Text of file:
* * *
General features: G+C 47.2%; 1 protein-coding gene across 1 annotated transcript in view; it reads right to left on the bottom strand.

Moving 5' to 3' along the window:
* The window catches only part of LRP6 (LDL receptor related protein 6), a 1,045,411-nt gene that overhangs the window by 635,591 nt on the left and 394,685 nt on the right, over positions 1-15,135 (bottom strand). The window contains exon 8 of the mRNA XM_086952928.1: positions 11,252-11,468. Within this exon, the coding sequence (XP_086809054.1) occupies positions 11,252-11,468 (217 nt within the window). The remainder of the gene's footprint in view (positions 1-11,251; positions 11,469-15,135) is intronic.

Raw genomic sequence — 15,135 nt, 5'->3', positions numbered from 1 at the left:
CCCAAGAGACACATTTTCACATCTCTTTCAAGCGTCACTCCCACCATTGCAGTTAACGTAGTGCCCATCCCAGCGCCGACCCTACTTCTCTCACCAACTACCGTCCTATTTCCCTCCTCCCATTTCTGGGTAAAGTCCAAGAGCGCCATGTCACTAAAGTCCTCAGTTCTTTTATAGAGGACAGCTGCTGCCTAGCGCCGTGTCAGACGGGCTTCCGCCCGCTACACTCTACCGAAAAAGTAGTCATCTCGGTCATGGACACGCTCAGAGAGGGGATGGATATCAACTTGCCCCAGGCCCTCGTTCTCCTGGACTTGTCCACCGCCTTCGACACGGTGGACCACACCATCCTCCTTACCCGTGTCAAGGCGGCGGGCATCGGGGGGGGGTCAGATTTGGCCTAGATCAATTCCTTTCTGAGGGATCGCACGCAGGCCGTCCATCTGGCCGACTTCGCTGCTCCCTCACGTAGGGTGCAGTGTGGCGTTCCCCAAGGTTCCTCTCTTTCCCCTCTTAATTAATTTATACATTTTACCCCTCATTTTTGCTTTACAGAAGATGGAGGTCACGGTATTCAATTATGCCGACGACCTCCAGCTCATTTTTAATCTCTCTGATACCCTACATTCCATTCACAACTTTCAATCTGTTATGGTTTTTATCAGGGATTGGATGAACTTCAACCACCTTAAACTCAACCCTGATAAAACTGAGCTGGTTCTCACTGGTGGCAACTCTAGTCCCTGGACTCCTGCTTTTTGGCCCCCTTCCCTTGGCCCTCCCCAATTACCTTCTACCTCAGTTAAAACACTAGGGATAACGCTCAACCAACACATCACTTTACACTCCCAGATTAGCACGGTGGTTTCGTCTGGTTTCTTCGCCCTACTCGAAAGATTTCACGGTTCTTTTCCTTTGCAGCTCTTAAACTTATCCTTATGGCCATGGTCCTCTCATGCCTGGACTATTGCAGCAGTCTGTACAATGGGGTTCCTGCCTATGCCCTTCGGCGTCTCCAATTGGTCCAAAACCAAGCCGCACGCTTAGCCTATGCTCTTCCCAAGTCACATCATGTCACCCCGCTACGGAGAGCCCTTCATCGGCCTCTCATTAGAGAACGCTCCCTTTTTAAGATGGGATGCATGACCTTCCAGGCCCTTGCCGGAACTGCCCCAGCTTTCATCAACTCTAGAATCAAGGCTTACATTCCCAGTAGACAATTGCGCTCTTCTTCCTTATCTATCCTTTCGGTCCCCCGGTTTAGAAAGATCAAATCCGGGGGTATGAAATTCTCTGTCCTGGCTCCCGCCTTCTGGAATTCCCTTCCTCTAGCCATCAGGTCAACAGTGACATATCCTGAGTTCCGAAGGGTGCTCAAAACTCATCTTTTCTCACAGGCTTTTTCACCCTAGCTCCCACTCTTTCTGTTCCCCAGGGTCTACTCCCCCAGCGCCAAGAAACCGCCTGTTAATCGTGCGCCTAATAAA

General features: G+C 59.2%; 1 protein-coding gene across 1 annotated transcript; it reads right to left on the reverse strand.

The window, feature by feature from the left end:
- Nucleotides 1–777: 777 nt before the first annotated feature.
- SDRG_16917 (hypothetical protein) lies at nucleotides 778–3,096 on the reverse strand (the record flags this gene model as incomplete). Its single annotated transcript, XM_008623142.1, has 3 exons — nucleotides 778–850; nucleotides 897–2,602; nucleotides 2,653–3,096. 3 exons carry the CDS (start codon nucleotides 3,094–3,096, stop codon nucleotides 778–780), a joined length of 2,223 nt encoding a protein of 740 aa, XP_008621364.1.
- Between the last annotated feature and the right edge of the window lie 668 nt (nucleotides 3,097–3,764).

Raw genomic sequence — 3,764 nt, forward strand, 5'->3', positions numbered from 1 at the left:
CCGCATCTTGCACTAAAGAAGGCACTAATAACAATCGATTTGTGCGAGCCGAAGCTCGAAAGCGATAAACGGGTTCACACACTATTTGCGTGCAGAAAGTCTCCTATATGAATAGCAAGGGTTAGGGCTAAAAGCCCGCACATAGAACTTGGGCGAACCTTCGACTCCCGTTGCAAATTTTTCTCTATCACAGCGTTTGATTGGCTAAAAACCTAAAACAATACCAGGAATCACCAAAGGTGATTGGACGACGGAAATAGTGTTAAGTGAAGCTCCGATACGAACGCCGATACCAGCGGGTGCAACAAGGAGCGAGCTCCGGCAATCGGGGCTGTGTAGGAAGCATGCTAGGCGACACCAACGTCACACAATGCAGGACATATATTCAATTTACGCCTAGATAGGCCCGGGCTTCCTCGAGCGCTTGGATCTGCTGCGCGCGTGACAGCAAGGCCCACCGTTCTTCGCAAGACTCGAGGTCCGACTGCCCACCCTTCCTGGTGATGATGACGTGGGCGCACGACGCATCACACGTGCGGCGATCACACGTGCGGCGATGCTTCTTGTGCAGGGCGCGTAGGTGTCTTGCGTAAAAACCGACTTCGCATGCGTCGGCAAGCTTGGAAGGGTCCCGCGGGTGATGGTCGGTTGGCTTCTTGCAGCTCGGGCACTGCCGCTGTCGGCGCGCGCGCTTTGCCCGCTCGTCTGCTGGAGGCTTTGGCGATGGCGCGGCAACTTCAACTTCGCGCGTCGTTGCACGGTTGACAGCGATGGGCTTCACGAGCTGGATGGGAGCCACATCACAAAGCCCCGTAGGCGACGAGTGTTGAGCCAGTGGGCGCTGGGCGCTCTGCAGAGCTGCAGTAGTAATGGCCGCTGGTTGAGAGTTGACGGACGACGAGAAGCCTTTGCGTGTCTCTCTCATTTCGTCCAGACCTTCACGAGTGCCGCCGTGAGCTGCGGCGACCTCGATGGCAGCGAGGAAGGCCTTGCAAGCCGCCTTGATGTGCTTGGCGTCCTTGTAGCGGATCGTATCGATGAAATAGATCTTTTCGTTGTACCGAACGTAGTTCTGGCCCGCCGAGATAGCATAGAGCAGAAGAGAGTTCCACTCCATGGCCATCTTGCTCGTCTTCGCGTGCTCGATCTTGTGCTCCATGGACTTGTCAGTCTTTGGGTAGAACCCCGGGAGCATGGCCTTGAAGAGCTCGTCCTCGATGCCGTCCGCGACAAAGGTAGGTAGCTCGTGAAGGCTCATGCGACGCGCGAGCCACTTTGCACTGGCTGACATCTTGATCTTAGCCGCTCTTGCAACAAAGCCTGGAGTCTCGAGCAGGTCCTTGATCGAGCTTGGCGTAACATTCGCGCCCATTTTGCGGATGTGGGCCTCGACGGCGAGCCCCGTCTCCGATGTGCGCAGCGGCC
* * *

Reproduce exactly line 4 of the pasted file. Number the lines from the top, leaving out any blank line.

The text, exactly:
Raw genomic sequence — 15,135 nt, 5'->3', positions numbered from 1 at the left: